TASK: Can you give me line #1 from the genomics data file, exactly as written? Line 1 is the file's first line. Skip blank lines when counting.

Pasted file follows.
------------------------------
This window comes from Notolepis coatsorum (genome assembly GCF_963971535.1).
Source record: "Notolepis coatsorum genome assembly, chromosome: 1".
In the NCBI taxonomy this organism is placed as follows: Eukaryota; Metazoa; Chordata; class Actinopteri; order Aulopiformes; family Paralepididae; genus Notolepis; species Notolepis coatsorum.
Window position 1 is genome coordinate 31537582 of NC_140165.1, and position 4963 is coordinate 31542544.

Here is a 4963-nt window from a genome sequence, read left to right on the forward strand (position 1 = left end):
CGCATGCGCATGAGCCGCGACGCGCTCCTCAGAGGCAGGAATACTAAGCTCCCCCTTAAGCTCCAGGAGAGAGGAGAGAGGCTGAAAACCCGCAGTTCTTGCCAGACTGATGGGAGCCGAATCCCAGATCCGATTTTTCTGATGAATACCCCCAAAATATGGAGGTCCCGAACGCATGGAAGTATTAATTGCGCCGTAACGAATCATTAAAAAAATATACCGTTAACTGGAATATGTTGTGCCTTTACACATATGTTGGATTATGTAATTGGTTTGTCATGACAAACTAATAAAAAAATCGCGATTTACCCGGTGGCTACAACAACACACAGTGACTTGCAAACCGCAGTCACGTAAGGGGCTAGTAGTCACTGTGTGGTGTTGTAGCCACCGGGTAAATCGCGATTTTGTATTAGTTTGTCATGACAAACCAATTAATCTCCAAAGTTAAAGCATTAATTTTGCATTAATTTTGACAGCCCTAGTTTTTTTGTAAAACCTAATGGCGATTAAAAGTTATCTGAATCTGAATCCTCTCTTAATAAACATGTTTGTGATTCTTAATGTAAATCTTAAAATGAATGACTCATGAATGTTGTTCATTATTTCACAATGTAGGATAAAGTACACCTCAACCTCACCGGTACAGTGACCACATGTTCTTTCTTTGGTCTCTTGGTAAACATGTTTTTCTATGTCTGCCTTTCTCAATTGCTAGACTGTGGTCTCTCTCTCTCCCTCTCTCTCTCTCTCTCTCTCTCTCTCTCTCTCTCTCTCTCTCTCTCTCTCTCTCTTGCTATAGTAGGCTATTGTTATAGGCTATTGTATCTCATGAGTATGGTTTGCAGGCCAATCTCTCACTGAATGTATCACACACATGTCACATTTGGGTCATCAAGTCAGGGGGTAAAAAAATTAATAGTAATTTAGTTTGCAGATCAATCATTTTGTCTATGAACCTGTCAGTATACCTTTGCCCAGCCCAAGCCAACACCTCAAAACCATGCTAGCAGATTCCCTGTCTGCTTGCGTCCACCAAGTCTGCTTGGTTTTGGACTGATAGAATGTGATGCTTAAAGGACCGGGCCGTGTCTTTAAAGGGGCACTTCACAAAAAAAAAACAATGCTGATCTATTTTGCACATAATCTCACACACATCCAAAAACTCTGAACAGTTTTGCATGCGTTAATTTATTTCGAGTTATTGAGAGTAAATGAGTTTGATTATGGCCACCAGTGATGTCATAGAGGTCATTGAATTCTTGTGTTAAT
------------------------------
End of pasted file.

This window comes from Notolepis coatsorum (genome assembly GCF_963971535.1).